Controlling the Uncontrollable, Component 1:  Application Policy
Published Sep 08 2018 08:14 AM 473 Views
Iron Contributor
First published on CloudBlogs on Feb 18, 2016
The topics and technical deep dives included in this series are the result of your feedback about your most persistent challenges, so this first post covers a topic that is perennially important: Application policy and how it relates to providing secure e-mail .  See below for this post’s video. At first, you may be wondering how those two elements fit together.  I see it like this:  E-mail is likely one of the busiest workloads in your organization, and you’re probably using Outlook to do it.  With that in mind, also consider that most mobile devices have access to the Outlook app, and this app will probably be the one your workforce uses since it’s currently the #1 mail app for both Android and iOS.  For those mobile users who are using the Outlook app, they’ll also probably want to access/edit documents – and this is where the Microsoft Office mobile apps come in. You simply must have a solution that takes all of this into account. It is, simply, all about the apps .  You need a solution that takes into account the way users access the corporate data via apps, that supports the best apps possible, and is protecting corporate data every step of the way.

At a high level, here’s how application policy works; I think you’ll agree this is incredibly powerful:

  • Intune offers management of apps on both enrolled and un-enrolled devices.
  • Mobile Application Management (MAM) policy encrypts the data that is stored within a managed app on the device.
  • As noted, access to the corporate managed apps can require a PIN, fingerprint, or corporate credentials to grant access.
  • Personal data in the managed apps is kept separate from corporate so that one app is the best experience for personal and corporate use.
  • Upon selective wipe of a device (or wipe of the apps), the corporate data is removed and the personal user data is left intact – along with the app to access it.
  • Policy also gives IT the ability to prevent relocation of the data through cut-copy-paste, save-as dialogues, and cloud-based backups.
  • For managed devices, it also allows control over which apps can be used to open files, g. you can say that any links in managed Microsoft Word will be opened in the Managed Browser, or any Word documents attached to a corporate e-mail in managed Outlook will open in managed Word.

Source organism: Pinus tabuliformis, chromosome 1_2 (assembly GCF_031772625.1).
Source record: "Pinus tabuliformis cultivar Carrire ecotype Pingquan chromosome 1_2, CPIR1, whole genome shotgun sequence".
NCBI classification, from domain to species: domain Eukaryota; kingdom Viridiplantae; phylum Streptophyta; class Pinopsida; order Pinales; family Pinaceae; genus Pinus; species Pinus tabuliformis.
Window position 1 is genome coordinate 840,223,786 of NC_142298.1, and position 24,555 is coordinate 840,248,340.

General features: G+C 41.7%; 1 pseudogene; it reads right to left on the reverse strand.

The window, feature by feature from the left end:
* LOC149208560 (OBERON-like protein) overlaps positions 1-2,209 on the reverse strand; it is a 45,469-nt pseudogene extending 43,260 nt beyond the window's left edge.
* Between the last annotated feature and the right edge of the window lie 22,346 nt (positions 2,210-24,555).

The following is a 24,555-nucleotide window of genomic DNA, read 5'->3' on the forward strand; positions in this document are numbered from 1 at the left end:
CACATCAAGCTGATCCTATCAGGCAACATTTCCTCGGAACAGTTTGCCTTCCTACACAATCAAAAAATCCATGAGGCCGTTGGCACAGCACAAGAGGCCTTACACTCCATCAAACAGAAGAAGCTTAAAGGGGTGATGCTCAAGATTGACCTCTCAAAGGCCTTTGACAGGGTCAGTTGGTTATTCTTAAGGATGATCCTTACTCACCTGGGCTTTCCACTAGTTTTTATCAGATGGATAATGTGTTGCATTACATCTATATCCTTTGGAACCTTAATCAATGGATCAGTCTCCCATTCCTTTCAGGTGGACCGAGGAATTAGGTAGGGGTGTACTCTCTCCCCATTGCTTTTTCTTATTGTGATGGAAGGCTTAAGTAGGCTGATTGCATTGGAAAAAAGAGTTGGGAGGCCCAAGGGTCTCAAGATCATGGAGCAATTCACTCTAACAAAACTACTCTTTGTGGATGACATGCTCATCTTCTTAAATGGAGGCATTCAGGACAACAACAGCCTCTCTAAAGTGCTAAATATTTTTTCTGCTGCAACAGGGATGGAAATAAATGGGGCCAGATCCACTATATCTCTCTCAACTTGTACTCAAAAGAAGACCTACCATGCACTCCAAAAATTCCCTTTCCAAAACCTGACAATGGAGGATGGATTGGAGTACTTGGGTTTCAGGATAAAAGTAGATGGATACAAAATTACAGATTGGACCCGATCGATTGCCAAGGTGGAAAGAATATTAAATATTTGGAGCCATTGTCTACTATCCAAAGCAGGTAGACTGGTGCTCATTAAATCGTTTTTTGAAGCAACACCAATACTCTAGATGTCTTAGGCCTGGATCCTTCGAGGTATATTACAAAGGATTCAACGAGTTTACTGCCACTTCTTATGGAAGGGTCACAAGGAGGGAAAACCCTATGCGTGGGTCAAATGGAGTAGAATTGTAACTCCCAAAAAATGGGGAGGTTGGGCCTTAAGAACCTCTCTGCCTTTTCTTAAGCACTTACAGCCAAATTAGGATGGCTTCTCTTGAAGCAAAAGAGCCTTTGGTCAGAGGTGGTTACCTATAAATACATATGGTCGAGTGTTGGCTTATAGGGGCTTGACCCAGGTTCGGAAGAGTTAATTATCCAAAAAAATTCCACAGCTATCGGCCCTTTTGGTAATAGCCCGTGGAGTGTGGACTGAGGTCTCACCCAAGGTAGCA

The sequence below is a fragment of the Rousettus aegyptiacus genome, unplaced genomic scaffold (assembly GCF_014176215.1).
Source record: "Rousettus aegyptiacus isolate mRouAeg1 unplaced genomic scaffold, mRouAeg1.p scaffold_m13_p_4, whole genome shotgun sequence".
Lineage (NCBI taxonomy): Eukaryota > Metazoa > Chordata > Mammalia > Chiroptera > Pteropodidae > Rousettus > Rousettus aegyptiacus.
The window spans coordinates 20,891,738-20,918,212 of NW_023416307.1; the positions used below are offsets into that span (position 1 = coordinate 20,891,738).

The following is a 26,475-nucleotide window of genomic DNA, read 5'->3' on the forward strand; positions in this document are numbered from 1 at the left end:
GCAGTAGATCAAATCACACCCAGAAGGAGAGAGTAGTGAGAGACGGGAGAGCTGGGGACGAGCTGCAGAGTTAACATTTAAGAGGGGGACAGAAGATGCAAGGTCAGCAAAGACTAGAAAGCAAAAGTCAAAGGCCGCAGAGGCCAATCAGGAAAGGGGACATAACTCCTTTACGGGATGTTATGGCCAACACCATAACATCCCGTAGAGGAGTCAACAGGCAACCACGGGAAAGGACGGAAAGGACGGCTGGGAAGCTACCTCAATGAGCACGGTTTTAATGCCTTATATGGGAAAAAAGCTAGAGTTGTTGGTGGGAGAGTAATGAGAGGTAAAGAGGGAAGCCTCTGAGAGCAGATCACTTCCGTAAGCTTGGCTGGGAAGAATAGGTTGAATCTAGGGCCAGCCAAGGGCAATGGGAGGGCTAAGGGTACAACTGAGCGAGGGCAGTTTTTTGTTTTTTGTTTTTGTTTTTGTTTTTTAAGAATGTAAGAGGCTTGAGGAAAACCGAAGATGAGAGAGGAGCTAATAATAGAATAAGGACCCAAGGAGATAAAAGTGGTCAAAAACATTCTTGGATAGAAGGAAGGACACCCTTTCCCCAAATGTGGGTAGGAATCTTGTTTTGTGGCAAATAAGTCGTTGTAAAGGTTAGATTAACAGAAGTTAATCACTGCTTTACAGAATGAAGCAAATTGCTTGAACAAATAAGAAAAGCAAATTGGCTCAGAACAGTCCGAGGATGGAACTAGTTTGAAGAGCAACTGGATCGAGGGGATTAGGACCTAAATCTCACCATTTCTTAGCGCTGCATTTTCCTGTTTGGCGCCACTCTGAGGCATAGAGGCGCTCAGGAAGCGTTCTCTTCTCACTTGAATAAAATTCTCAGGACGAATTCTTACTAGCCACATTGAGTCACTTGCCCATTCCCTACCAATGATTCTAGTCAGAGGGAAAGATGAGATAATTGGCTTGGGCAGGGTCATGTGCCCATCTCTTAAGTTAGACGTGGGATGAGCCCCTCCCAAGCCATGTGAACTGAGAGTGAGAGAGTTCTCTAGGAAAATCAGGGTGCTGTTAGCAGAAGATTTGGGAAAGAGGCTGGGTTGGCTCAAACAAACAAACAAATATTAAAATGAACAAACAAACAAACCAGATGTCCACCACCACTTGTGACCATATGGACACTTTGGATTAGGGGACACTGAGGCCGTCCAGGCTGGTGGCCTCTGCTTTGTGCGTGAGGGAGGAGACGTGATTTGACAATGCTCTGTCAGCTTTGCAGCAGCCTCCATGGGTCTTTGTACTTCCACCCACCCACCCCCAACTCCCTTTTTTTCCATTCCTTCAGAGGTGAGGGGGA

• Best of all, the Office apps have thousands of real-world, high-praise customer reviews – and none of that amazing experience is eroded by management with Microsoft Intune.
This is really impressive stuff. What makes application policy so important is the scenarios it enables for secure e-mail on iOS and Android.

With the MAM policy features, there are two huge scenarios immediately available:

First , on a corporate-issued device, your user opens Outlook and opens an attachment she’s just received.  Without really thinking about the implications, she tries to share the info in this attachment with a friend who happens to work at a competitor.  This has traditionally been a problem for several reasons.  Now, with Intune, you can create a MAM policy that applies to this user which prevents cut-copy-paste and data relocation (save as), enables encryption, and defines the apps that can be opened by any given corporate identity.  With this in place, when that user attempts to move protected data out of the app she soon learns that doing this is impossible. Second , on a personally owned device, a user tries to access corporate e-mail.  In the past, he has lost all the personal data on his phone when IT remote wiped the device, but the only obvious way to avoid this is to have two separate phones (one for work and one for personal use) – and that feels really Y2K.  Now, with Intune, you can create a MAM policy applied to this user (just like with corporate-owned devices) which prevents cut-copy-paste, enables encryption, and defines the apps that can be opened by any given corporate identity.  In this scenario, he downloads the Outlook app from the app store and, as soon as he enters his corporate credentials, IT can start managing his corporate apps.  Thus, the (previously) uncontrolled is controlled.  Now he gets a great experience without worrying about losing his personal photos! Let’s dive in on this in even greater detail in today’s video:

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